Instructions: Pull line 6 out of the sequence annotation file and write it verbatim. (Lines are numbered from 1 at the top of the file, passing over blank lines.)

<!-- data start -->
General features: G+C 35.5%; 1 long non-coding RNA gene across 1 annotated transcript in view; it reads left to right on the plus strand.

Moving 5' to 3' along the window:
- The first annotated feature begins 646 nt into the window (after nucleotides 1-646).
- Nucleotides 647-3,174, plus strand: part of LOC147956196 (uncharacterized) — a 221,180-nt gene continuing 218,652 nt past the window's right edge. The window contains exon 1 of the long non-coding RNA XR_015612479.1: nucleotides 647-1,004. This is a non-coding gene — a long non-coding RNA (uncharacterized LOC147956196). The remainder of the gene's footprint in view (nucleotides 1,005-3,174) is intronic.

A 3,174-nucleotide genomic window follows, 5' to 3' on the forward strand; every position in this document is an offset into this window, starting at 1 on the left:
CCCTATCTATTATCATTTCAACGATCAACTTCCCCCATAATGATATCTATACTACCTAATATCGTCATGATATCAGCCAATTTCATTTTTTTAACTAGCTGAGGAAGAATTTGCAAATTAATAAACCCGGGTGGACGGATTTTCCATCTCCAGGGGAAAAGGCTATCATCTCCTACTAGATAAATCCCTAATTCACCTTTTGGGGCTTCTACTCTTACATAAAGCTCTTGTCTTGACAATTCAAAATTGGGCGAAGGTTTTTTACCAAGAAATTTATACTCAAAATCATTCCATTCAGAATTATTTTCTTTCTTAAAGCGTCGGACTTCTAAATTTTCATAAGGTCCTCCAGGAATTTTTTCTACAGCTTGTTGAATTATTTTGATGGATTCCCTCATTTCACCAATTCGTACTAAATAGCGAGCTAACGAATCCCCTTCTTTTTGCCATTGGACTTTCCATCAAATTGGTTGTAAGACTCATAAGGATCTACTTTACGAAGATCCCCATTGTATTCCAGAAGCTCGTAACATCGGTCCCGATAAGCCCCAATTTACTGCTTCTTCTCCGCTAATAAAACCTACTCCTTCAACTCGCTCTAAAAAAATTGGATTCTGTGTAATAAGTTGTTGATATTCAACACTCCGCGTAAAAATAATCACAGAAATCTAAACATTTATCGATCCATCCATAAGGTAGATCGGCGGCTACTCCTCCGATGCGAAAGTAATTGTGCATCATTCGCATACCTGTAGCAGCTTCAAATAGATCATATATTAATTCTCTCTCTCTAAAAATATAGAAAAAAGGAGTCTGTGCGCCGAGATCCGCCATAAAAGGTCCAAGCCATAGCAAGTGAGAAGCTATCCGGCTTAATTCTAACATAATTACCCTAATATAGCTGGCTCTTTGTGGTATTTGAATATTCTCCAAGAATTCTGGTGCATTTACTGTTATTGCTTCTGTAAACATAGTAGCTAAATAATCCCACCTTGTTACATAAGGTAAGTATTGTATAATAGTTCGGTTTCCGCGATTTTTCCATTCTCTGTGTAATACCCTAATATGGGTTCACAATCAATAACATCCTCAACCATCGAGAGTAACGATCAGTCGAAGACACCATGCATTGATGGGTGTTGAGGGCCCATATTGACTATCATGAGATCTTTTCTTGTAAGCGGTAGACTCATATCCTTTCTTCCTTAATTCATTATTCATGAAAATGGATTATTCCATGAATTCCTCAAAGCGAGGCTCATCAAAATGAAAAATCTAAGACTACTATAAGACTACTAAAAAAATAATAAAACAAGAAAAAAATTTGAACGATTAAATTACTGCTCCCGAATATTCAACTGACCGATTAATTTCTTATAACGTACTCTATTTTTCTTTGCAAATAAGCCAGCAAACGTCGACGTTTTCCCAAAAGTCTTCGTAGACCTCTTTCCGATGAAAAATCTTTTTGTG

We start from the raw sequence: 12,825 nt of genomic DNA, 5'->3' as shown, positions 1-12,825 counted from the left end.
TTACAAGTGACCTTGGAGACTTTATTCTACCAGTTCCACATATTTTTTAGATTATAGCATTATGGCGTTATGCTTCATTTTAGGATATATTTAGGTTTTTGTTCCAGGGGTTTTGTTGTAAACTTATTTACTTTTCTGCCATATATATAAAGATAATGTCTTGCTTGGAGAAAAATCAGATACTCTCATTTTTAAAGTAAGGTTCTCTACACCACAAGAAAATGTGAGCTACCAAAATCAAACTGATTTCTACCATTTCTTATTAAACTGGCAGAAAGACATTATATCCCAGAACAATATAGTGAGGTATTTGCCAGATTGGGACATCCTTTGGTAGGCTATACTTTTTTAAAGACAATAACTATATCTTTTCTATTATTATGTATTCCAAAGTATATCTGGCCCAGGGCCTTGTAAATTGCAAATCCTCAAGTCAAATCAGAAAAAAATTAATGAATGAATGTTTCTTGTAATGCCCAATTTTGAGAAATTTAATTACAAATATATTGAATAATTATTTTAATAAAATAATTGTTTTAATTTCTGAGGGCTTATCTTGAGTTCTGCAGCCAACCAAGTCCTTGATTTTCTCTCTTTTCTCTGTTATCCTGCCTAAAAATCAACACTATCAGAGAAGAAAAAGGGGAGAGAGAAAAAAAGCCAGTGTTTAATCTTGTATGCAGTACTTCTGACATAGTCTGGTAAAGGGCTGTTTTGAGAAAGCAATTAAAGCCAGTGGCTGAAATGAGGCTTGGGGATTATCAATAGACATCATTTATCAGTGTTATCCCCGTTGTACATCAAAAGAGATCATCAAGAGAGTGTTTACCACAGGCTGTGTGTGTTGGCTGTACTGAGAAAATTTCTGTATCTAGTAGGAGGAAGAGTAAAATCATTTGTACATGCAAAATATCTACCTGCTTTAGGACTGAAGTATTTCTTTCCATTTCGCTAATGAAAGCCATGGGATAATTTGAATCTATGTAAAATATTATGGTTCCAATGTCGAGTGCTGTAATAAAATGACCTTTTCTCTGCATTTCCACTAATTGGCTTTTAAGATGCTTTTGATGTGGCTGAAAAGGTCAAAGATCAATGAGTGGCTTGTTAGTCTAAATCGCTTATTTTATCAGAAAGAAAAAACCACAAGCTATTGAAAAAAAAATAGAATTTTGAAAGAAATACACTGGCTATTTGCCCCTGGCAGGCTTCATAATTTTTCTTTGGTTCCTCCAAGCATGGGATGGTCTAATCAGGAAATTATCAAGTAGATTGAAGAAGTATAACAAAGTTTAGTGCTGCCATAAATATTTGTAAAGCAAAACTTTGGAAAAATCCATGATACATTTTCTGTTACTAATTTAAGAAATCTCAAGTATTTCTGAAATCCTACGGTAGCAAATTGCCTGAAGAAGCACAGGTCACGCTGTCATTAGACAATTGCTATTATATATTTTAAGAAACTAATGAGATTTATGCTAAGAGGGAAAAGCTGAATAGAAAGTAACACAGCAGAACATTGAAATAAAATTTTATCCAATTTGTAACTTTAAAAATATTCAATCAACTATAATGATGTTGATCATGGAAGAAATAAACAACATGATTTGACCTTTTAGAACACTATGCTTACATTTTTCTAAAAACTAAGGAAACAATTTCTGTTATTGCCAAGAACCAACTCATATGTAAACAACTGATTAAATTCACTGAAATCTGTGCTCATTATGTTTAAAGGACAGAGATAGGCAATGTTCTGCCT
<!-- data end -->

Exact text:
CCCTATCTATTATCATTTCAACGATCAACTTCCCCCATAATGATATCTATACTACCTAATATCGTCATGATATCAGCCAATTTCATTTTTTTAACTAGCTGAGGAAGAATTTGCAAATTAATAAACCCGGGTGGACGGATTTTCCATCTCCAGGGGAAAAGGCTATCATCTCCTACTAGATAAATCCCTAATTCACCTTTTGGGGCTTCTACTCTTACATAAAGCTCTTGTCTTGACAATTCAAAATTGGGCGAAGGTTTTTTACCAAGAAATTTATACTCAAAATCATTCCATTCAGAATTATTTTCTTTCTTAAAGCGTCGGACTTCTAAATTTTCATAAGGTCCTCCAGGAATTTTTTCTACAGCTTGTTGAATTATTTTGATGGATTCCCTCATTTCACCAATTCGTACTAAATAGCGAGCTAACGAATCCCCTTCTTTTTGCCATTGGACTTTCCATCAAATTGGTTGTAAGACTCATAAGGATCTACTTTACGAAGATCCCCATTGTATTCCAGAAGCTCGTAACATCGGTCCCGATAAGCCCCAATTTACTGCTTCTTCTCCGCTAATAAAACCTACTCCTTCAACTCGCTCTAAAAAAATTGGATTCTGTGTAATAAGTTGTTGATATTCAACACTCCGCGTAAAAATAATCACAGAAATCTAAACATTTATCGATCCATCCATAAGGTAGATCGGCGGCTACTCCTCCGATGCGAAAGTAATTGTGCATCATTCGCATACCTGTAGCAGCTTCAAATAGATCATATATTAATTCTCTCTCTCTAAAAATATAGAAAAAAGGAGTCTGTGCGCCGAGATCCGCCATAAAAGGTCCAAGCCATAGCAAGTGAGAAGCTATCCGGCTTAATTCTAACATAATTACCCTAATATAGCTGGCTCTTTGTGGTATTTGAATATTCTCCAAGAATTCTGGTGCATTTACTGTTATTGCTTCTGTAAACATAGTAGCTAAATAATCCCACCTTGTTACATAAGGTAAGTATTGTATAATAGTTCGGTTTCCGCGATTTTTCCATTCTCTGTGTAATACCCTAATATGGGTTCACAATCAATAACATCCTCAACCATCGAGAGTAACGATCAGTCGAAGACACCATGCATTGATGGGTGTTGAGGGCCCATATTGACTATCATGAGATCTTTTCTTGTAAGCGGTAGACTCATATCCTTTCTTCCTTAATTCATTATTCATGAAAATGGATTATTCCATGAATTCCTCAAAGCGAGGCTCATCAAAATGAAAAATCTAAGACTACTATAAGACTACTAAAAAAATAATAAAACAAGAAAAAAATTTGAACGATTAAATTACTGCTCCCGAATATTCAACTGACCGATTAATTTCTTATAACGTACTCTATTTTTCTTTGCAAATAAGCCAGCAAACGTCGACGTTTTCCCAAAAGTCTTCGTAGACCTCTTTCCGATGAAAAATCTTTTTGTG